June 15, 2014
June 15, 2014
June 18, 2014
24.696.1 - 24.696.12
Impact of Mentoring and Coaching on Student Performance in an Operations Research ClassOperations Research provides an essential set of core skills needed by Industrial Engineers.Teaching its mathematical and theoretical foundation creates challenges for both instructor andstudents. Most instructors in a semester usually concentrate on providing the proceduralunderstanding of the use of the algorithms rather than the applications and concepts.Based on an innovative design of the delivery and instructional methodology founded on acognitive learning model, concepts of coaching and mentoring are used to enhance studentlearning. The approach used for the OR class requires students to have a disciplined time-management approach to their studies. Many students are unaccustomed to the weekly studyregiment necessitated by the structure of the class, where falling behind becomes detrimental tothe success fostering an environment where an individual student might be overwhelmed. Theirpredicament not noticed by the instructor until dire consequents are upon them. The innovativemethod used to teach this class exacerbates this problem.One expanded solution used to mitigate this problem was the development of a community oflearning that is both multifaceted and active. Enhancement of student learning, increasing activestudent participation, development of critical thinking and personal confidence are all beneficialoutcomes of an active community of learning. The community uses mentoring as well ascoaching concepts in addition to providing access to recorded videos of the class lectures and aWeb site with solved problems to deliver an engulfing learning experience.Part of the innovative teaching method is the segmentation of the course material into topics.Having produced a community of learning in past iterations of this class and having identified agroup of students’ knowledgeable in the conduct of this class; these students are offered theopportunity to be ‘teaching assistant’ on different topics.Students were asked to volunteer to be a ‘coach’ or ‘mentor’ on the topics they felt verycomfortable. The responsibilities of the coach and mentor are:MENTOR: To be a resource, answer questions, check the practice and homework beforesubmission.COACH: To coach 2 students, take them through practice and homework, attend their practicepresentation and check their practice and homework to make sure they will pass it successfully.Extensive research in education has established the benefits of peer mentoring and coaching toboth sides. Its implementation in the classroom, however, is not that simple due to students’perceptions of each other and lack of total trust.We introduced these groups of students as a class resource. Students may request a mentor andor a coach. They may also choose to attend weekly sessions offered by the ‘teachers’. The classitself is video-achieved on school computers and edited class lectures and tutorials aredisseminated on YouTube.Assessment of the outcomes has presented a mixed set of results. While surveys indicated thatboth coaches and mentors benefitted from the arrangement, the success rate as measured by thegrades did not show a significant improvement. Steps to improve the process are underway forthe next offering of the course.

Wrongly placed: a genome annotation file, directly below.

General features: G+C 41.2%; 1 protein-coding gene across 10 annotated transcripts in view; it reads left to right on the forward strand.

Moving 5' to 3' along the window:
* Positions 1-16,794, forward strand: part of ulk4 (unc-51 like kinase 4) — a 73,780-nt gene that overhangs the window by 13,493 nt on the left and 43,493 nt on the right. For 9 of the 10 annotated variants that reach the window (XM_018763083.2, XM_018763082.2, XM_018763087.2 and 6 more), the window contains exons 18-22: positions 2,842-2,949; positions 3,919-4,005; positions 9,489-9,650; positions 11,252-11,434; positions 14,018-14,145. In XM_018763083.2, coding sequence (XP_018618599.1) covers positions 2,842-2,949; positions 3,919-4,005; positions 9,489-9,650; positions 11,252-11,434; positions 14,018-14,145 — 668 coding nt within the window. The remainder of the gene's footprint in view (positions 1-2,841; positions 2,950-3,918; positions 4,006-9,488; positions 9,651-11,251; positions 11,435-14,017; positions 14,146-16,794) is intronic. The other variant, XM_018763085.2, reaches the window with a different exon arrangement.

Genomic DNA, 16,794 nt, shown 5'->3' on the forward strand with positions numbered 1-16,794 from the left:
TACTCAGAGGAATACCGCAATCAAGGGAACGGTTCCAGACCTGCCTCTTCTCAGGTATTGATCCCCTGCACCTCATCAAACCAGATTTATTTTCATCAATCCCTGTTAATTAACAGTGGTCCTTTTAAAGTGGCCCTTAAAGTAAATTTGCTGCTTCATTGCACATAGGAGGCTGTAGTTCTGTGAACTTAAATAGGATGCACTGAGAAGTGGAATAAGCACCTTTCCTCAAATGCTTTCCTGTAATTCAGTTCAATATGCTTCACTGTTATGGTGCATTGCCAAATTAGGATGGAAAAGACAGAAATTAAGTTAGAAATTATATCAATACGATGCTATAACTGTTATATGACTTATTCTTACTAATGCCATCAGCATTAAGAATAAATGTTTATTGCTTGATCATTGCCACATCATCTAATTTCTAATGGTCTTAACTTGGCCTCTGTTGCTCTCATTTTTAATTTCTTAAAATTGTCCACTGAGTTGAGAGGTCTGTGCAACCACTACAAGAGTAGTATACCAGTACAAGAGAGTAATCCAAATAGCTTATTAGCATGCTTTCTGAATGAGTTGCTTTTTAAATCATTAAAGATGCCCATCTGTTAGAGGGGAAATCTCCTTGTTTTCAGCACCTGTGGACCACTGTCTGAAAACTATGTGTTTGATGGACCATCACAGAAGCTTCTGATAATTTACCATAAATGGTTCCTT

Salimian, M., & Mahmud, Y. (2014, June), Impact of Mentoring and Coaching on Student Performance in an Operations Research Class Paper presented at 2014 ASEE Annual Conference & Exposition, Indianapolis, Indiana. https://peer.asee.org/20588
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